The CJEU has concluded that a Member State must allow Bad Debt Relief and that a Member State’s ability to derogate must be proportionate.
This case concerns Italy’s Bad Debt Relief (BDR) rules. In Italy BDR could only be claimed at the conclusion of unsuccessful insolvency or enforcement proceedings, when it has become certain that the debt will not be honoured. This can take more than ten years and may be an uneconomic process for smaller debts. The taxpayer argued that these rules contravened EU principles of proportionality, effectiveness and neutrality. The Court of Justice of the European Union (CJEU) has followed the Advocate General (AG), concluding that a Member State must have a BDR scheme so that neutrality is respected. The Court also concluded that the derogation in Article 90(2) of the VAT Directive allows a Member State to set conditions to reflect the uncertainty of non-payment, but they must be proportionate.
The earlier AG, found that the Italian rules were not compatible with the Directive. The most interesting part of this case concerns the scope of the permitted derogation from Article 90 in cases of total or partial non-payment. The earlier AG opined that this derogation does not allow for a “complete exclusion of the possibility of correction” of the taxable amount.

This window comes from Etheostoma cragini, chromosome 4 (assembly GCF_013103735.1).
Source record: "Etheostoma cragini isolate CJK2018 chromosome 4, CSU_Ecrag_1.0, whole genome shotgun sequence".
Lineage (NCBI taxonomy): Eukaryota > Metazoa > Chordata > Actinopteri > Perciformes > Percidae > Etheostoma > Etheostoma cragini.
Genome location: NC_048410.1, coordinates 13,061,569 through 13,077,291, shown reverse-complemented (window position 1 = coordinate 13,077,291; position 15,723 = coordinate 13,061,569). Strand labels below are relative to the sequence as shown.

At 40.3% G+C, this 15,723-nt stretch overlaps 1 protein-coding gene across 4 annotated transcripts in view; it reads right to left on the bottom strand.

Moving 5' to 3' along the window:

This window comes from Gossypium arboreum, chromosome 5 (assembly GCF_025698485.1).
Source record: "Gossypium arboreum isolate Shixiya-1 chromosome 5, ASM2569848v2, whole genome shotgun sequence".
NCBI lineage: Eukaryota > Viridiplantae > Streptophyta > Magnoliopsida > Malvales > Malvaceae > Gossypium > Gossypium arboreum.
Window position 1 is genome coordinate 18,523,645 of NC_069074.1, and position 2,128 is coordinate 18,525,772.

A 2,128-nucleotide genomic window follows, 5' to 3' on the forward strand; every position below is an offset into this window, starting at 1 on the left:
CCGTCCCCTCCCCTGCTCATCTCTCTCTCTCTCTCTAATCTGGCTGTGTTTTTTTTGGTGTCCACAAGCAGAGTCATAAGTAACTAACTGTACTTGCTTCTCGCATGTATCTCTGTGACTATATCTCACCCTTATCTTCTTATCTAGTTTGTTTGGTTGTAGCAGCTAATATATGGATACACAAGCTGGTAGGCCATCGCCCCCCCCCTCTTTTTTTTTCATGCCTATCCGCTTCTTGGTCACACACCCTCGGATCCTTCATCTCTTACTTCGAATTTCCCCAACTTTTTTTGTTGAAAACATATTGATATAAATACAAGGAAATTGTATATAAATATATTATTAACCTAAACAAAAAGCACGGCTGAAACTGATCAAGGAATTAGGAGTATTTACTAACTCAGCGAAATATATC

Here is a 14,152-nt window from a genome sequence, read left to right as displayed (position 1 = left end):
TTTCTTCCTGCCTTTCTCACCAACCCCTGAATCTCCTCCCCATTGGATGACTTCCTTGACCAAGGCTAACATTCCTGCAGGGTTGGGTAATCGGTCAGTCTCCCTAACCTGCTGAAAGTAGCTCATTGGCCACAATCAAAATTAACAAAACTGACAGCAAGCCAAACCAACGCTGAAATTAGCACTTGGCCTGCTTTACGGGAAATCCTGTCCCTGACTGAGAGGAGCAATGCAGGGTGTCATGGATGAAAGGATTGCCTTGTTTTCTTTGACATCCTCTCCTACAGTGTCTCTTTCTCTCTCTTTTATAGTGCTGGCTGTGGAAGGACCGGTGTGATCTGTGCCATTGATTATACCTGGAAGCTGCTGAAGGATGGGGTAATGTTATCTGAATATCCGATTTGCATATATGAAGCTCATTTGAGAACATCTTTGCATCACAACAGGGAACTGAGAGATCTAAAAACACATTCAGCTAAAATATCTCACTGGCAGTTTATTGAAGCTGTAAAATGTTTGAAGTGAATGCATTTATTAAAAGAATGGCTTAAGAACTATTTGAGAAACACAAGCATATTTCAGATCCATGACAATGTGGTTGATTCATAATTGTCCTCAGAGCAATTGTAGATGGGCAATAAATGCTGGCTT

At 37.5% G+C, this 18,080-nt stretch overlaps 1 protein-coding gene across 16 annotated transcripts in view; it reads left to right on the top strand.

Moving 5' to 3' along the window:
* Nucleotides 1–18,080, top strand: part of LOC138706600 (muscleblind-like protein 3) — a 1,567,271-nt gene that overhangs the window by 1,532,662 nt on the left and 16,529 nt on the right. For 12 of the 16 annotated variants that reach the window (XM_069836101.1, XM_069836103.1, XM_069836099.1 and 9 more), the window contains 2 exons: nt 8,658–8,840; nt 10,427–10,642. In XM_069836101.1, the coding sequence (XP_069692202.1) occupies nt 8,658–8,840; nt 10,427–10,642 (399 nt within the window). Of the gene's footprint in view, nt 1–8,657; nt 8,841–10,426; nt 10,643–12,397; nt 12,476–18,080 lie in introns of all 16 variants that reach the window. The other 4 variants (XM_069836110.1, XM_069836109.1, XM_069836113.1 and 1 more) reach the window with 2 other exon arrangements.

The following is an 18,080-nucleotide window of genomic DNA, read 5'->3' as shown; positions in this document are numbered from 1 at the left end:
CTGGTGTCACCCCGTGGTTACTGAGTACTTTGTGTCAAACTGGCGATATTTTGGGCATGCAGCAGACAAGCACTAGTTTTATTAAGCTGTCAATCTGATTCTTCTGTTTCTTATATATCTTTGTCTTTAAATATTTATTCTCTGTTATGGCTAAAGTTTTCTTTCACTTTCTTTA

The CJEU has agreed with the AG, concluding that the tax authorities cannot collect an amount of VAT exceeding the tax the taxable person has received as part of the consideration. Article 90(1) of the VAT Directive requires a Member State to reduce the amount of VAT payable whenever part or all of the consideration is not received, after the time at which VAT has been declared on the original agreed price. However, a Member State can also derogate from that rule under Article 90(2). The Court adds that power to derogate is there because, unlike where a supply is cancelled, non-payment may be difficult to establish, or may only be temporary. The power to derogate cannot however, go beyond that uncertainty. So for instance, a Member State cannot have no BDR scheme. Neutrality requires that a taxable person should be relieved of the burden of VAT due or paid in the course of his taxable economic activities.
By making a taxable person wait up to a decade or more for BDR in Italy went beyond the objective of the derogation and subjected taxpayers to a disadvantage by comparison with competitors in other Member States, and with suppliers who are paid at time of supply and have no bad debts, or who make supplies where the customer accounts for the VAT. That objective would be achieved by allowing BDR once the taxpayer had demonstrated a ‘reasonable probability’ of non-payment, while requiring the relief to be repaid if payment was subsequently received from the customer, or a third party.
There are some Member States that have no BDR at all. Earlier CJEU decisions have implied this is permissible, however Di Maura is clear that it is not. There are other Member States which, like Italy, apply quite onerous conditions. The decision does not however, clarify at what stage a taxpayer might be viewed as having demonstrated a reasonable probability of non-payment beyond saying that having to wait more than ten years is too long.
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